Henry Moore (1898–1986), one of the most influential artists of the twentieth century, became well-known throughout the world for his large modern sculptural works. Many of them, including this bronze piece, are abstract representations of the human figure.
According to architect and museum curator A. James Speyer, Moore was “…not directly concerned with portraiture or anatomy, but with the generalized meaning associated with the human presence, a presence which infuses all of Moore’s work, however abstracted the forms appear.” He went on to explain that “Large Interior Form epitomizes Moore’s primary concerns, simultaneously embodying mass and void, gravity and growth, and man and nature.”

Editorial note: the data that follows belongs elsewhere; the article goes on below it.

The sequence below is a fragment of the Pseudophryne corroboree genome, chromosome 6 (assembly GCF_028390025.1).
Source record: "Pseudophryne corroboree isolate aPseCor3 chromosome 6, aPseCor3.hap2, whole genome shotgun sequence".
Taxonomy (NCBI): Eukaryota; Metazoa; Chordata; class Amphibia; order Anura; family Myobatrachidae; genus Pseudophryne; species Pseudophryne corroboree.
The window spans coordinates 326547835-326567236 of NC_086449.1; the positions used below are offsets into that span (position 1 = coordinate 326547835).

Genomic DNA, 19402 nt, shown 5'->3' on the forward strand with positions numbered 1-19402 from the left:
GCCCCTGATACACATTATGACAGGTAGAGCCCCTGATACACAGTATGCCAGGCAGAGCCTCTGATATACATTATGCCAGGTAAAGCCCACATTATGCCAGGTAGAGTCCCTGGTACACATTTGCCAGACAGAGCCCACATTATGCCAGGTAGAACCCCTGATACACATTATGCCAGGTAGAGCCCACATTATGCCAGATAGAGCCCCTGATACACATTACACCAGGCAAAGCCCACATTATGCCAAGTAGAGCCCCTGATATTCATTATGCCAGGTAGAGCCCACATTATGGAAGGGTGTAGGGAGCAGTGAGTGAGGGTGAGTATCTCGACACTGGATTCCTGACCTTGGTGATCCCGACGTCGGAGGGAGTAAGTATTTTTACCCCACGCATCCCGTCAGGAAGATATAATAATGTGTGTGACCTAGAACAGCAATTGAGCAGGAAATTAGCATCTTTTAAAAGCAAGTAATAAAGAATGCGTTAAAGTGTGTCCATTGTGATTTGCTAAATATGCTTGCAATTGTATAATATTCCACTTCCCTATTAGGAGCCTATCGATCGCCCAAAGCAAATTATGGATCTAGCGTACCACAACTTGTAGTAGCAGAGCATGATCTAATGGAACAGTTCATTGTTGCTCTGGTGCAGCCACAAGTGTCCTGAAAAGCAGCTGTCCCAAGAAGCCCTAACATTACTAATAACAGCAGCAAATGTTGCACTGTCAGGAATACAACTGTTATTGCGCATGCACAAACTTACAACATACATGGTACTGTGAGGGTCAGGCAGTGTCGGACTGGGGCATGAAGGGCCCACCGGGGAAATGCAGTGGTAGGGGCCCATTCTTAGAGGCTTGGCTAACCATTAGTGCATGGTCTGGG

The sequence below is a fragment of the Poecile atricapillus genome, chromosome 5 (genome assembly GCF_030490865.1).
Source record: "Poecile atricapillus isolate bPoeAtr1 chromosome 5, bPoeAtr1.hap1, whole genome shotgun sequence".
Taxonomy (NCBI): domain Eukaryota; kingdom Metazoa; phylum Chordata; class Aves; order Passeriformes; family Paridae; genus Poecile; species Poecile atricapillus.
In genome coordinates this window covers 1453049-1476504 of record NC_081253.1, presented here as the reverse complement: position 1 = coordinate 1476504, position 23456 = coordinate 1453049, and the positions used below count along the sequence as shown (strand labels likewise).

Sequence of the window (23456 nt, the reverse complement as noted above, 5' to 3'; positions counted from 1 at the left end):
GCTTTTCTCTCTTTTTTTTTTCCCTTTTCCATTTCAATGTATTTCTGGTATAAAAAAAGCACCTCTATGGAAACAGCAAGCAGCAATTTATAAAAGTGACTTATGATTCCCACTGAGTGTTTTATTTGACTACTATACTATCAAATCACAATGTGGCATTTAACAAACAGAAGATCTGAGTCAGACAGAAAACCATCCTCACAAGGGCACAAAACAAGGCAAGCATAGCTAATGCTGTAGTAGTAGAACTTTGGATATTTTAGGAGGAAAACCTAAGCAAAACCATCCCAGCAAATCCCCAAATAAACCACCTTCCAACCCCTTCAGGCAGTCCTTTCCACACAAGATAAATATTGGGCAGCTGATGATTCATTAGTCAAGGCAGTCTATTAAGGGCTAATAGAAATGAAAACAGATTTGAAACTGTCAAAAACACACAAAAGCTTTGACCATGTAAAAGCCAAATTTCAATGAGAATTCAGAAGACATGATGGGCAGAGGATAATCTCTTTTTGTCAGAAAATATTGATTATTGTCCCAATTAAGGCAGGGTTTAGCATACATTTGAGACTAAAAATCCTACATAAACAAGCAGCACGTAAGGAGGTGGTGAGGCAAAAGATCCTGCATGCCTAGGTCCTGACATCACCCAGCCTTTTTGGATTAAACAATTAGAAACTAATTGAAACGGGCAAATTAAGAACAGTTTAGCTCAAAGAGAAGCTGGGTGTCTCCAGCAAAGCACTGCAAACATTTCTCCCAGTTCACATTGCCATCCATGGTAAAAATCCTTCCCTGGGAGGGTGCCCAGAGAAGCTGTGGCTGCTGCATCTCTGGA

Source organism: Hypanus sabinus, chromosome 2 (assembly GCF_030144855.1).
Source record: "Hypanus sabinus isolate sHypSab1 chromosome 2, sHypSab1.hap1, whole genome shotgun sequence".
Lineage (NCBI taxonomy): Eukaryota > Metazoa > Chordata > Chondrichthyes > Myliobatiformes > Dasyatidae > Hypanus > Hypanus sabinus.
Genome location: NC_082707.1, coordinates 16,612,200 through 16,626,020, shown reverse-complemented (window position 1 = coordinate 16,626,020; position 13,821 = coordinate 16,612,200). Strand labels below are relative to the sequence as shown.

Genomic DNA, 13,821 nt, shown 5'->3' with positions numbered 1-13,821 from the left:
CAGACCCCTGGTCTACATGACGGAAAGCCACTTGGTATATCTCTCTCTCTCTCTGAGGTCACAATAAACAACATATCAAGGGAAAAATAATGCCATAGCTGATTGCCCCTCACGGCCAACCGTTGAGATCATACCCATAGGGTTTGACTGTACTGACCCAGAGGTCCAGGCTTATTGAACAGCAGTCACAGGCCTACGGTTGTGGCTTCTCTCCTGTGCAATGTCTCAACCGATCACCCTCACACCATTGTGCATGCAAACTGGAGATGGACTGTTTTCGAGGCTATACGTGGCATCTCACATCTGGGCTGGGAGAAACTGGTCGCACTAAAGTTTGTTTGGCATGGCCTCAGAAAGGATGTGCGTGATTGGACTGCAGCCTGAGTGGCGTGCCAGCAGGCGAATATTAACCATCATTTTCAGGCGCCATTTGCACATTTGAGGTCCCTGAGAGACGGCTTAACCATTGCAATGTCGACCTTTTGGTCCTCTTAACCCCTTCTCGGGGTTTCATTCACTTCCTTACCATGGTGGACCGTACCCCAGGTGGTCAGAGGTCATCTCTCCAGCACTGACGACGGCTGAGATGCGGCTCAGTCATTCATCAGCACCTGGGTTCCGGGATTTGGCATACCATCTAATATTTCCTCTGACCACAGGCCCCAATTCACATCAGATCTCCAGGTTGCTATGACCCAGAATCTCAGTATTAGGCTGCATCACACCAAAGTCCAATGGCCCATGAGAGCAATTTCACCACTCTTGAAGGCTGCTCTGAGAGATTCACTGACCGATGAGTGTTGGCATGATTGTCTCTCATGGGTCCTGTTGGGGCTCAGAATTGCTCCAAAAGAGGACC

An English artist who first exhibited in Europe in 1928, Moore began to garner international attention in the 1930s. In 1947, the Art Institute of Chicago was only the second venue for Moore’s first exhibition in the United States. Large Interior Form was a gift to The Art Institute from the Henry Moore Foundation of Hertfordshire, United Kingdom. The sixteen-foot-nine-inch tall sculpture is one of six productions of the same sculpture. Moore often included large gaps in his pieces to emphasize organic three-dimensionality. The three holes in this piece were inspired by pebbles he found by the sea. When the Art Institute of Chicago received the piece in 1983, it held a month-long exhibition of ten small-scale sculptures and maquettes by Moore to celebrate the acquisition.